It is this argument above all others which should bring men to Christ; it is this which should make them feel perfectly assured of the truth of his words, “ Him that cometh unto me, I will in no wise cast out;" it is this which should add an overpowering weight to all his promises and invitations ; it is this which should make them lay aside all fears and doubts, and eagerly embrace the offers of mercy so freely made, so remarkably confirmed.

But one consideration yet remains, and a very material one it is, lest we should be led away by that vague trust in God's mercy, which I endeavoured to expose in a former part of my discourse, namely, who are the persons that may appropriate to themselves this joy and consolation in Christ. I know no restriction of the offer indeed; it is made to all. But what is the description of persons likely to accept it, and qualified to receive it? It is not said, “Ho every one, come ye to the waters ;”-nor, come unto me, all people,

and I will give you rest;"_but “ ho every one that thirsteth,” and, “ come unto me, all ye that labour and are heavy laden.” The meaning of this is, that men must be sensible of their wants, and so come for relief: all have equal need of God's mercy in Christ, but some will not apply for it, nor will it be bestowed upon those who do not perceive their need of it. This we may learn from our Saviour's text: He was anointed to preach the gospel (the good tidings) to the poor, (the “meek,” as it is in the prophet,) that is, to the “poor in spirit,” the humble, the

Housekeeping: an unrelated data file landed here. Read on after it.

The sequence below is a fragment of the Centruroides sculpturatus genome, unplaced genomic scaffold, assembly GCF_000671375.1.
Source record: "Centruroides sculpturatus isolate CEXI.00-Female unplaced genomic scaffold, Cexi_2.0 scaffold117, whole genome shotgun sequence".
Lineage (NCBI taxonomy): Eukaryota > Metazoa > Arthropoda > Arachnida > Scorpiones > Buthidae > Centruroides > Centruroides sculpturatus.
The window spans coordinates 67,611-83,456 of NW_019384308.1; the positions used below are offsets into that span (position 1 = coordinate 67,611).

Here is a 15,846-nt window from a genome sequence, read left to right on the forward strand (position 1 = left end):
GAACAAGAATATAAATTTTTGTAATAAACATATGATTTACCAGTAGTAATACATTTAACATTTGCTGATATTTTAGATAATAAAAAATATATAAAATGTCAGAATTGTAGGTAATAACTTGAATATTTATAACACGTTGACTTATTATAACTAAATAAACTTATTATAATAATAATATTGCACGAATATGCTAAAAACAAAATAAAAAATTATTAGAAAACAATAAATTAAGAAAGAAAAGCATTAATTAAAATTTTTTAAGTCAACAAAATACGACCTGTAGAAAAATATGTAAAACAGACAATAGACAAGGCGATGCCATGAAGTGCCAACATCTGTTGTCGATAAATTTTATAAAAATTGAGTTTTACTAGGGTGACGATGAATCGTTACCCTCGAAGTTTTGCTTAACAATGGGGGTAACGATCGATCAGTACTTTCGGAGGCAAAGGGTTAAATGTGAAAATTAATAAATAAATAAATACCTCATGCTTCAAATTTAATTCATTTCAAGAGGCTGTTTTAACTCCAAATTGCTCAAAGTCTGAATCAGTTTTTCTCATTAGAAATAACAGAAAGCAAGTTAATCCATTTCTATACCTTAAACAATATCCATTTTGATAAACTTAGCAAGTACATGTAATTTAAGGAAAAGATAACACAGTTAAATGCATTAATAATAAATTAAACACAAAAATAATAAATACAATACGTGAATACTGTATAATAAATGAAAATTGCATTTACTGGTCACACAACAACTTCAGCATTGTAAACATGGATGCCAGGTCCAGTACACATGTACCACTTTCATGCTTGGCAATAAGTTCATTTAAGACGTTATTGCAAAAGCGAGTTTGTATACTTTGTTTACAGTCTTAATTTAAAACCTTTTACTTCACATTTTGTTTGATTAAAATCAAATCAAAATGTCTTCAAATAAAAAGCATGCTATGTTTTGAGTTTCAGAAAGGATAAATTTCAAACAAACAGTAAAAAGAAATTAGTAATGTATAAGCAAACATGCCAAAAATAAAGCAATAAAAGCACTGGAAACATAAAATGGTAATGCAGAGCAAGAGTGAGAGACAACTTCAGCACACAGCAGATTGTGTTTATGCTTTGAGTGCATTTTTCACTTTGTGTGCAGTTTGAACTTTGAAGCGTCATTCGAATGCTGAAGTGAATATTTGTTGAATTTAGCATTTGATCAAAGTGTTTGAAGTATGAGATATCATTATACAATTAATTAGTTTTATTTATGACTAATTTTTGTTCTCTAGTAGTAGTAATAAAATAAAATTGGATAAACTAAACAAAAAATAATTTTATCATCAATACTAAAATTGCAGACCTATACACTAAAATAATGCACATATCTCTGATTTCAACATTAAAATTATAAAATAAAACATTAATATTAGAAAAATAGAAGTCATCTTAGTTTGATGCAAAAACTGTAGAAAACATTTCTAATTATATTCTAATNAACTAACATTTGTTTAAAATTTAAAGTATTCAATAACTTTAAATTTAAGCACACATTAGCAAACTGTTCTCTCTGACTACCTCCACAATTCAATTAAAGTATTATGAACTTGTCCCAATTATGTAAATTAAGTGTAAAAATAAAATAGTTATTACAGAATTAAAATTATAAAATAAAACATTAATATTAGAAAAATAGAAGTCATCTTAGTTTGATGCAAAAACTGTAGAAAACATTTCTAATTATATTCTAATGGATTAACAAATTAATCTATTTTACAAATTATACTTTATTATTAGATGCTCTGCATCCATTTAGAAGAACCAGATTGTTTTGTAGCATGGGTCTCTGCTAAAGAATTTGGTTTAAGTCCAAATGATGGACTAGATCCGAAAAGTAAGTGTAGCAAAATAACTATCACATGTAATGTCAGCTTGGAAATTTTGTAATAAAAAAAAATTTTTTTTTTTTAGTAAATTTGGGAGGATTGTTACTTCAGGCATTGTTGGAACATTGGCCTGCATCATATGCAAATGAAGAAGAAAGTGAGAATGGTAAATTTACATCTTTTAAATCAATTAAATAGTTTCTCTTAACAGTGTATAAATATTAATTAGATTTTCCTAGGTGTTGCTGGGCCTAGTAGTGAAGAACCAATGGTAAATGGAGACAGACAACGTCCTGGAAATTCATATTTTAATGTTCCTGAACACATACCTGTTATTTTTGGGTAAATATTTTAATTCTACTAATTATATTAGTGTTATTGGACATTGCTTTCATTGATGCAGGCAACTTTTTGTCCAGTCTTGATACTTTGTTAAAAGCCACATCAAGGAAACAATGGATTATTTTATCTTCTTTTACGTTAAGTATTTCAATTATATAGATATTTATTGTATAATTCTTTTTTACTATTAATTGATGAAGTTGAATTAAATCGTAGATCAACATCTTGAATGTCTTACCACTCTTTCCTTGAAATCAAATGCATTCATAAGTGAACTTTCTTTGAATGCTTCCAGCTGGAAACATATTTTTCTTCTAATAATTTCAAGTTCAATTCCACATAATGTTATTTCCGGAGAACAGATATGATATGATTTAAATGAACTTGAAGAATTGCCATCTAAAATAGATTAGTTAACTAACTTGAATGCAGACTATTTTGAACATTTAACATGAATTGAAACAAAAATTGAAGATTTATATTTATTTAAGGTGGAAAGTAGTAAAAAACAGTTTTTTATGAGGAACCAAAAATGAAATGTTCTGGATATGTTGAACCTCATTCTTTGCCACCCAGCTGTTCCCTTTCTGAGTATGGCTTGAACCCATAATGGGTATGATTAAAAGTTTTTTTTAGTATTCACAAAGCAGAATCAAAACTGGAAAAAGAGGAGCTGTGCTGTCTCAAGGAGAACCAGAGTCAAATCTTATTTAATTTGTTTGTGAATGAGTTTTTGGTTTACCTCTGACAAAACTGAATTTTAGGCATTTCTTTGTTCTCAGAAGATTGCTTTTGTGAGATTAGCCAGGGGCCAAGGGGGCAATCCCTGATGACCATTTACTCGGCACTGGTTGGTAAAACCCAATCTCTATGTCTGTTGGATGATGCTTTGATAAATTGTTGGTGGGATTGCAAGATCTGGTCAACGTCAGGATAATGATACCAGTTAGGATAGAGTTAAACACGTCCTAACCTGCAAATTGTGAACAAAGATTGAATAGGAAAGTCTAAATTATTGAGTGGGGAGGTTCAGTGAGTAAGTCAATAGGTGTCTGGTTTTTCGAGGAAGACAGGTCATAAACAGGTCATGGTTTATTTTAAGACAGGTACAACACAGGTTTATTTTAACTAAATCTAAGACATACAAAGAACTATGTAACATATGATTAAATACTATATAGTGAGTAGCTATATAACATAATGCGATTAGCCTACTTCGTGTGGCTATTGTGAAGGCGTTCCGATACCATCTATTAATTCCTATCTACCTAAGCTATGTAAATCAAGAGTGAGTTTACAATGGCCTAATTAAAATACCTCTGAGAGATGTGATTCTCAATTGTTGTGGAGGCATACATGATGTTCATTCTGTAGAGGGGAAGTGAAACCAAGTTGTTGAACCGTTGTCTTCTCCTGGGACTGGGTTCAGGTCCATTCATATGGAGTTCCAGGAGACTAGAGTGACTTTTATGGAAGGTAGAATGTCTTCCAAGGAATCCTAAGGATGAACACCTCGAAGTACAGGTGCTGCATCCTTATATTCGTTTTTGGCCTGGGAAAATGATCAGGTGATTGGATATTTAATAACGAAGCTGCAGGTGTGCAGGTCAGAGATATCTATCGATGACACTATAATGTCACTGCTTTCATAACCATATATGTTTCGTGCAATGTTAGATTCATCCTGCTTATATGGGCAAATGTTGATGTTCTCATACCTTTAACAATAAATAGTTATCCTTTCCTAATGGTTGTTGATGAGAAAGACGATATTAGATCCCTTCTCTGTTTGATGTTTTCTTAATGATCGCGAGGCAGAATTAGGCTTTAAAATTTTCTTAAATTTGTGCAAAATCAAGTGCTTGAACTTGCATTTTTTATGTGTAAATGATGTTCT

unpresuming ;-to those who are free from pride and arrogance, and lofty opinions of themselves ;-to those by whom his doctrines would be valued, and accepted as indeed “good tidings;"— to those who as little children, would submit with teachable minds, to receive instruction, and be heartily thankful for God's goodness in revealing to them the knowledge of his salvation. Again, Christ was sent “ to heal the broken-hearted.” This does not apply to those, whose hearts are stony, unhumbled, obstinate, impenitent, but only to the softened and contrite sinner, who mourns over his guiltiness, and scarcely dares so much as to lift up his eyes to heaven ;-to him “is the word of this salvation sent;"_to him it is said, fear not, for “ Christ hath redeemed thee, though thy sins.